To which I replied, “It can be, but often it’s just plain aggravating,” thinking to myself that probably you can’t enjoy the one without suffering the other. Indeed, on this chilly wet morning the rocks felt even more aggravating than normal, but I persevered and in due course reached the Devil’s Acre lean-to, where I took a break from the wind and drizzle.
As I was sitting in the shelter, I noticed a bird feasting on the berries hanging from a nearby mountain ash tree. Then I spied two companions perched in trees on either side, as if standing watch. After a few seconds, the birds rotated in a clockwise direction, and one of the sentinels got his turn at the berries. After a few rotations, one of the birds (presumably the chief) fluttered back to the berries, and now the rotation changed direction and continued counter-clockwise. The birds were the size of robins, with dark backs and russet chests, and maybe they were robins, although the mists were so thick it was hard to get a clear look. I think of robins as spring birds jumping about in the grass after worms, but I read that they overwinter in groups and feed in the trees, so perhaps that’s what I saw.
In due course, I made my way out to Southwest Hunter, enjoying the soft dirt path which leads there. On the way back I met a gentleman who introduced himself as Jim Bouton, canister chair for the Catskill 3500 Club, and he turned out to be a wealth of information and advice (he’s also a relative of the ADK member and hiking enthusiast for whom the Bouton Memorial Lean-to on Table Mountain is named).
Noticing my bare feet, Jim mentioned that he knew of a fellow named “Barfoot Phil” who’d climbed the thirty-five high peaks without shoes back in the 1970s (he spelled it that way after a southern friend once exclaimed “Jezzis, Phil, you’re barfoot!”) Barefoot hikers being few and far between, it was certainly interesting to learn there is a history.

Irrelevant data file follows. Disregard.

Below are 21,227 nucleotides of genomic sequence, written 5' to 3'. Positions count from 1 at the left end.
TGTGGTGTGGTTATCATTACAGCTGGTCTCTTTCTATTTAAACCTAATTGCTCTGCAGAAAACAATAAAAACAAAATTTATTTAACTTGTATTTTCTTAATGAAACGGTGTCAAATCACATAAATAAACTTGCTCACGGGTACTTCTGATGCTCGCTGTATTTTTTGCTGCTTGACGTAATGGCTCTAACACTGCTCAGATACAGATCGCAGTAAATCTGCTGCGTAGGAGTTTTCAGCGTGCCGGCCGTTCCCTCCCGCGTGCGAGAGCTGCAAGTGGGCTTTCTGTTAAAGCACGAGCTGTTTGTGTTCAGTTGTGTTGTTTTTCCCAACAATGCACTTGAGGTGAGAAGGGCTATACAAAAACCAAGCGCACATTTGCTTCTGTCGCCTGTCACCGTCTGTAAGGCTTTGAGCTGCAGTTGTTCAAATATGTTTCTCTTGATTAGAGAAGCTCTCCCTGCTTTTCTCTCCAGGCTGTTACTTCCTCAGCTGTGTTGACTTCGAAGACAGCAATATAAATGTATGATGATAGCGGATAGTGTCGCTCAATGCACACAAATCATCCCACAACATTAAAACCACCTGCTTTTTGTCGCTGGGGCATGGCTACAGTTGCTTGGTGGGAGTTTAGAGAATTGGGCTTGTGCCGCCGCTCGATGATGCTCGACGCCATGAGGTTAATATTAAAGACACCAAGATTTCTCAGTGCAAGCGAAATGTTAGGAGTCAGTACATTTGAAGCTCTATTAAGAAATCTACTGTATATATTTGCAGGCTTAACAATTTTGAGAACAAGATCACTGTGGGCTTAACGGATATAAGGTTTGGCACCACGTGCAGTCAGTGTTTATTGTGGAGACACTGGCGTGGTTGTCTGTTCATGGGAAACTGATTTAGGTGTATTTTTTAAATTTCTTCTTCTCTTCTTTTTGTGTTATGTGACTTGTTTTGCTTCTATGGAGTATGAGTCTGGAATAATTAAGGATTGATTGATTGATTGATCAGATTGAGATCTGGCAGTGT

Then he explained the origin of the unofficial trail we were standing on. It was originally the route for a horse-drawn railroad operated by Fenwick Lumber Company that took lumber from the mountaintop to the lean-to area, where coal-fired engines operated, and the wood was then shipped down through Myrtle Brook, which lies in the ravine below the narrow ridge I’d planned to bushwhack. Much of this wood was used to construct the Ashokan Reservoir, Jim explained, and he thought I was right to save that bushwhack for a day when the views could be appreciated. He asked if I’d noticed the coal slag that litters the trail near the lean-to, and as a barefoot hiker, yes, you couldn’t miss it, it was uncomfortable underfoot. What was really strange, we both agreed, was to imagine the mountaintop denuded of trees and the coal fires belching black smoke. Today a lush boreal forest has reclaimed the mountain, and the slopes are cloaked in a mix of balsam fir, red spruce, paper and yellow birch, and mountain ash, among other species.